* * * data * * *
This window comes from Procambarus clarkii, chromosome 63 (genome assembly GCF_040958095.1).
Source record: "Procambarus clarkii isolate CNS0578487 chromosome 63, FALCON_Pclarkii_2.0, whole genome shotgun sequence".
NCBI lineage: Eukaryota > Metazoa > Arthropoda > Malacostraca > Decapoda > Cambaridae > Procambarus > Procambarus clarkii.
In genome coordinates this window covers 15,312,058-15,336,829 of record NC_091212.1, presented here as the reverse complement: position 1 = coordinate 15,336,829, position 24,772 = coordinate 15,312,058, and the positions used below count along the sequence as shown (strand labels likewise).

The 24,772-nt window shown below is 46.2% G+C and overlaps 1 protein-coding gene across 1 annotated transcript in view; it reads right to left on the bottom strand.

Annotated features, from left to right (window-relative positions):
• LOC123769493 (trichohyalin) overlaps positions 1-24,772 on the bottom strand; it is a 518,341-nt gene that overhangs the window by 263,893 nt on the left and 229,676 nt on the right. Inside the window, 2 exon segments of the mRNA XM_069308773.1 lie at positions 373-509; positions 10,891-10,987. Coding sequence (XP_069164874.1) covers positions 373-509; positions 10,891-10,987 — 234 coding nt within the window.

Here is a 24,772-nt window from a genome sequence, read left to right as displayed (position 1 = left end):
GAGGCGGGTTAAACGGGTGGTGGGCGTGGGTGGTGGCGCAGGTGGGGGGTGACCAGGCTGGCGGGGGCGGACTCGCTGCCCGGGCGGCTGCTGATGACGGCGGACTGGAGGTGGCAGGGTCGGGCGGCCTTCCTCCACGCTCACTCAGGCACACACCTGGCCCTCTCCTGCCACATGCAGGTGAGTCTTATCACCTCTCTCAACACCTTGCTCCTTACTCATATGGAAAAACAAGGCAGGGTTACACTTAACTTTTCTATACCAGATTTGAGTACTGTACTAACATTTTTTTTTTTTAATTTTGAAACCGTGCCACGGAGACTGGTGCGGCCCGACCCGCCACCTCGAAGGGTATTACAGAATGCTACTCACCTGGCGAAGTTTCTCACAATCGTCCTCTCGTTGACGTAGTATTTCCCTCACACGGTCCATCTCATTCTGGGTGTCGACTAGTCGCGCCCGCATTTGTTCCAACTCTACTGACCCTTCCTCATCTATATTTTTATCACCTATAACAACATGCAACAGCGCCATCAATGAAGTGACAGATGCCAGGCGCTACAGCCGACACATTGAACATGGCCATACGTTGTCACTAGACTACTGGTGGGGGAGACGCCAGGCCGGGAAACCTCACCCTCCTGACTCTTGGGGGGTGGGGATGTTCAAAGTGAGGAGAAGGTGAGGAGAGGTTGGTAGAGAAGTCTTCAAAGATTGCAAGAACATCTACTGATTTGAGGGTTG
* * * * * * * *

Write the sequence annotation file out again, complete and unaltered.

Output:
This window comes from Procambarus clarkii, chromosome 63 (genome assembly GCF_040958095.1).
Source record: "Procambarus clarkii isolate CNS0578487 chromosome 63, FALCON_Pclarkii_2.0, whole genome shotgun sequence".
NCBI lineage: Eukaryota > Metazoa > Arthropoda > Malacostraca > Decapoda > Cambaridae > Procambarus > Procambarus clarkii.
In genome coordinates this window covers 15,312,058-15,336,829 of record NC_091212.1, presented here as the reverse complement: position 1 = coordinate 15,336,829, position 24,772 = coordinate 15,312,058, and the positions used below count along the sequence as shown (strand labels likewise).

The 24,772-nt window shown below is 46.2% G+C and overlaps 1 protein-coding gene across 1 annotated transcript in view; it reads right to left on the bottom strand.

Annotated features, from left to right (window-relative positions):
• LOC123769493 (trichohyalin) overlaps positions 1-24,772 on the bottom strand; it is a 518,341-nt gene that overhangs the window by 263,893 nt on the left and 229,676 nt on the right. Inside the window, 2 exon segments of the mRNA XM_069308773.1 lie at positions 373-509; positions 10,891-10,987. Coding sequence (XP_069164874.1) covers positions 373-509; positions 10,891-10,987 — 234 coding nt within the window.

Here is a 24,772-nt window from a genome sequence, read left to right as displayed (position 1 = left end):
GAGGCGGGTTAAACGGGTGGTGGGCGTGGGTGGTGGCGCAGGTGGGGGGTGACCAGGCTGGCGGGGGCGGACTCGCTGCCCGGGCGGCTGCTGATGACGGCGGACTGGAGGTGGCAGGGTCGGGCGGCCTTCCTCCACGCTCACTCAGGCACACACCTGGCCCTCTCCTGCCACATGCAGGTGAGTCTTATCACCTCTCTCAACACCTTGCTCCTTACTCATATGGAAAAACAAGGCAGGGTTACACTTAACTTTTCTATACCAGATTTGAGTACTGTACTAACATTTTTTTTTTTTAATTTTGAAACCGTGCCACGGAGACTGGTGCGGCCCGACCCGCCACCTCGAAGGGTATTACAGAATGCTACTCACCTGGCGAAGTTTCTCACAATCGTCCTCTCGTTGACGTAGTATTTCCCTCACACGGTCCATCTCATTCTGGGTGTCGACTAGTCGCGCCCGCATTTGTTCCAACTCTACTGACCCTTCCTCATCTATATTTTTATCACCTATAACAACATGCAACAGCGCCATCAATGAAGTGACAGATGCCAGGCGCTACAGCCGACACATTGAACATGGCCATACGTTGTCACTAGACTACTGGTGGGGGAGACGCCAGGCCGGGAAACCTCACCCTCCTGACTCTTGGGGGGTGGGGATGTTCAAAGTGAGGAGAAGGTGAGGAGAGGTTGGTAGAGAAGTCTTCAAAGATTGCAAGAACATCTACTGATTTGAGGGTTG